Crop marks and bleed
Why printers need crop marks and bleed
When commercial printing presses and production photocopiers can’t print to the edge of a sheet of paper, they use larger sheets of paper than the final size required, which are then trimmed to size. In most cases multiple pages are printed on one large sheet and then trimmed down to the desired size after printing.
Crop marks are lines printed in all four corners of the printed sheet – this is where the sheet should be trimmed to achieve the final finished size. They are also known as trim marks or cut marks.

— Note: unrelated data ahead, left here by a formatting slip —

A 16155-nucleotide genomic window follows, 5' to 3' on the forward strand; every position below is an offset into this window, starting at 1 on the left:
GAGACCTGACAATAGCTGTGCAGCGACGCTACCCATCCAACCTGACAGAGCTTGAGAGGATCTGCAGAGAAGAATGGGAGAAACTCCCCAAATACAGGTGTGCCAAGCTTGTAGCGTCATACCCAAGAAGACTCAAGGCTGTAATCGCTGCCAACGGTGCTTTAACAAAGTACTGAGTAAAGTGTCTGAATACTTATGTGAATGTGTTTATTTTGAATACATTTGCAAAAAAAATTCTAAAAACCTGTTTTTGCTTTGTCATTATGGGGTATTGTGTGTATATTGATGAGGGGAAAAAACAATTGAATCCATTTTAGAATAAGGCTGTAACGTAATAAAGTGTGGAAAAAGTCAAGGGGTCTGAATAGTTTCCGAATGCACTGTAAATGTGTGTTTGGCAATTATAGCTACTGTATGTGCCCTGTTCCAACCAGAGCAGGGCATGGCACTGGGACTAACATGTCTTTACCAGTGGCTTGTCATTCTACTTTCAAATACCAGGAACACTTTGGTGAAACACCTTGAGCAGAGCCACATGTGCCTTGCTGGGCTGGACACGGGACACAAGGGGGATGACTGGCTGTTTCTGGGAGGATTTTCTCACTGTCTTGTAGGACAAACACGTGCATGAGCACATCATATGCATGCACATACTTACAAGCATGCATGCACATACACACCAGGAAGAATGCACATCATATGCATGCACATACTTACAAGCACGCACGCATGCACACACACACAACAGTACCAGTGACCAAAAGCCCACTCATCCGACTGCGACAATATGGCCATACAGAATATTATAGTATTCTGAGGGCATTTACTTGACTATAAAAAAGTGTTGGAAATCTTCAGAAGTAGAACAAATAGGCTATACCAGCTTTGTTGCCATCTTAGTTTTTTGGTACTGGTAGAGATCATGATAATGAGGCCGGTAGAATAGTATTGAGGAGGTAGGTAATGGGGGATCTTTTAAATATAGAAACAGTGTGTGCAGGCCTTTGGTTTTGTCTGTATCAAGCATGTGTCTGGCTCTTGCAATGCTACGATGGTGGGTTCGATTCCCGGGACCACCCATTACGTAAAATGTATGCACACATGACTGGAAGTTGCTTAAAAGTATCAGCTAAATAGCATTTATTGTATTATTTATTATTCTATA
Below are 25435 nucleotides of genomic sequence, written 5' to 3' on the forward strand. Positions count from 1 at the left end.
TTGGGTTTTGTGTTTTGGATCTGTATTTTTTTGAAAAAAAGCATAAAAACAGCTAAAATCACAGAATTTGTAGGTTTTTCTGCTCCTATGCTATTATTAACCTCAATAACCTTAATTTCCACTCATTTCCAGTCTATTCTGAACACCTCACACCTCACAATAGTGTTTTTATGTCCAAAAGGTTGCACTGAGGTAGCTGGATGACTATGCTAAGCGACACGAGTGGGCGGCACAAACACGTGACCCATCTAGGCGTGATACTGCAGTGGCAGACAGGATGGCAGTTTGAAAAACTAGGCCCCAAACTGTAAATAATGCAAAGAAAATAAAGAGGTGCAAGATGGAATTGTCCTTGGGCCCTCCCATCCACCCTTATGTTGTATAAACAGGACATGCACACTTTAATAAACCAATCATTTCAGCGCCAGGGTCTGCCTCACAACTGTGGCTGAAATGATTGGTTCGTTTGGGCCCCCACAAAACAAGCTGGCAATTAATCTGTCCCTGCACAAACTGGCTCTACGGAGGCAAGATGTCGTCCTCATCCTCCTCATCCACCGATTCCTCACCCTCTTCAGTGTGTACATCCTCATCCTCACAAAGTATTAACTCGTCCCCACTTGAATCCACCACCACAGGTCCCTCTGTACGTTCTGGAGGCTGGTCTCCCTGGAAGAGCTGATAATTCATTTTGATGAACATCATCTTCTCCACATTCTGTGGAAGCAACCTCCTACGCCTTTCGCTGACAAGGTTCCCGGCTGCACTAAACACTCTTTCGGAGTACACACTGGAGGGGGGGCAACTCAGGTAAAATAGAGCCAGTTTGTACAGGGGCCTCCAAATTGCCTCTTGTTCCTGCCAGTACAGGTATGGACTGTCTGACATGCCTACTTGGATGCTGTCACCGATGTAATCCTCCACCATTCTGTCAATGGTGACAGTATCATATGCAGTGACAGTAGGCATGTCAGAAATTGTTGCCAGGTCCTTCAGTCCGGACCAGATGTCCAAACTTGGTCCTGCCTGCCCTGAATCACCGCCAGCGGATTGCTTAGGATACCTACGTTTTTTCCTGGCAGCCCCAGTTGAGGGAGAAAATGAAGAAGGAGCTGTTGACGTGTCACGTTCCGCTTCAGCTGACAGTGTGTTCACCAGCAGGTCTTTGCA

When a design requires images, colour and other design features to fit right up to the edge of the page. the designer will extend the design by an additional 3mm beyond the crop marks to ensure a perfect finishing during the trimming process. This is known as bleed. Without bleed there is a risk that any design elements that border the crop marks could end up with either a white line around the edges when they are trimmed, or a small part of the design may be cut off.
Image Quality (file sizes)
Pixels per inch (ppi) on a screen translate to dots per inch (dpi) in print. However, an image which looks great on a screen can sometimes look pixelated in print.
As a general rule, if your image is measured in kilobytes (KB) it is unlikely to be of a good quality when enlarged. Images in megabytes (MB) are larger and so more likely to enlarge well.
If in doubt, please contact us and we will be happy to advise you.